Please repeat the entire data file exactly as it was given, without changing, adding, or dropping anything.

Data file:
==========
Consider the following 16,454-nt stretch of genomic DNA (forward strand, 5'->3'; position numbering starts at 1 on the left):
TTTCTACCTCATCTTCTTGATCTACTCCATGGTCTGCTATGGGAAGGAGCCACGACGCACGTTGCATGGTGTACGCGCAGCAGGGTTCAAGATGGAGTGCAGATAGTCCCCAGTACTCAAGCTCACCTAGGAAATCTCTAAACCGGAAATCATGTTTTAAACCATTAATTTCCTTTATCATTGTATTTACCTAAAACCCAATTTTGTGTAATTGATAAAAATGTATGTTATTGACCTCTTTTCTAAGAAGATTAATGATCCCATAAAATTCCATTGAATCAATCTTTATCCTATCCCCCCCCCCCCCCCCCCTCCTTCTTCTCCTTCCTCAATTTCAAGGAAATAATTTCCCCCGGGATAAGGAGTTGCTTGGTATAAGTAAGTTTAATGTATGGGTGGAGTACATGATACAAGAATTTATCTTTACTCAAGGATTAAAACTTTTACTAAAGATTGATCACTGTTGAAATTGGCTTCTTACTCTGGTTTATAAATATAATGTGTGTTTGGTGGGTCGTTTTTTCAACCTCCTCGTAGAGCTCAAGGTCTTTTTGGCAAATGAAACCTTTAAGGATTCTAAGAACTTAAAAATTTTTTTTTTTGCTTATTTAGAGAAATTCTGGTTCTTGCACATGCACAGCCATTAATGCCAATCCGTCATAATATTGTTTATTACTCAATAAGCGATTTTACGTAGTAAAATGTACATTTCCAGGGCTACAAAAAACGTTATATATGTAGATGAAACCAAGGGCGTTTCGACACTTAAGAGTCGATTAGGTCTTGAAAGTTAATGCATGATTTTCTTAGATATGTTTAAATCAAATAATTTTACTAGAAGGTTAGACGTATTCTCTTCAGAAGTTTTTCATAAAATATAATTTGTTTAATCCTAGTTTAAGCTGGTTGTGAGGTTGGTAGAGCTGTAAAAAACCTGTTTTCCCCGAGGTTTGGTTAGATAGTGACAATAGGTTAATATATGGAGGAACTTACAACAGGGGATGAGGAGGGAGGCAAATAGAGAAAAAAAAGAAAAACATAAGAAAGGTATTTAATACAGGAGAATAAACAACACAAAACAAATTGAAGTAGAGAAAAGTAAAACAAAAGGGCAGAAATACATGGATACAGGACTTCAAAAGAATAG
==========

Consider the following 16,454-nt stretch of genomic DNA (forward strand, 5'->3'; position numbering starts at 1 on the left):
TTTCTACCTCATCTTCTTGATCTACTCCATGGTCTGCTATGGGAAGGAGCCACGACGCACGTTGCATGGTGTACGCGCAGCAGGGTTCAAGATGGAGTGCAGATAGTCCCCAGTACTCAAGCTCACCTAGGAAATCTCTAAACCGGAAATCATGTTTTAAACCATTAATTTCCTTTATCATTGTATTTACCTAAAACCCAATTTTGTGTAATTGATAAAAATGTATGTTATTGACCTCTTTTCTAAGAAGATTAATGATCCCATAAAATTCCATTGAATCAATCTTTATCCTATCCCCCCCCCCCCCCCCCCTCCTTCTTCTCCTTCCTCAATTTCAAGGAAATAATTTCCCCCGGGATAAGGAGTTGCTTGGTATAAGTAAGTTTAATGTATGGGTGGAGTACATGATACAAGAATTTATCTTTACTCAAGGATTAAAACTTTTACTAAAGATTGATCACTGTTGAAATTGGCTTCTTACTCTGGTTTATAAATATAATGTGTGTTTGGTGGGTCGTTTTTTCAACCTCCTCGTAGAGCTCAAGGTCTTTTTGGCAAATGAAACCTTTAAGGATTCTAAGAACTTAAAAATTTTTTTTTTTGCTTATTTAGAGAAATTCTGGTTCTTGCACATGCACAGCCATTAATGCCAATCCGTCATAATATTGTTTATTACTCAATAAGCGATTTTACGTAGTAAAATGTACATTTCCAGGGCTACAAAAAACGTTATATATGTAGATGAAACCAAGGGCGTTTCGACACTTAAGAGTCGATTAGGTCTTGAAAGTTAATGCATGATTTTCTTAGATATGTTTAAATCAAATAATTTTACTAGAAGGTTAGACGTATTCTCTTCAGAAGTTTTTCATAAAATATAATTTGTTTAATCCTAGTTTAAGCTGGTTGTGAGGTTGGTAGAGCTGTAAAAAACCTGTTTTCCCCGAGGTTTGGTTAGATAGTGACAATAGGTTAATATATGGAGGAACTTACAACAGGGGATGAGGAGGGAGGCAAATAGAGAAAAAAAAGAAAAACATAAGAAAGGTATTTAATACAGGAGAATAAACAACACAAAACAAATTGAAGTAGAGAAAAGTAAAACAAAAGGGCAGAAATACATGGATACAGGACTTCAAAAGAATAG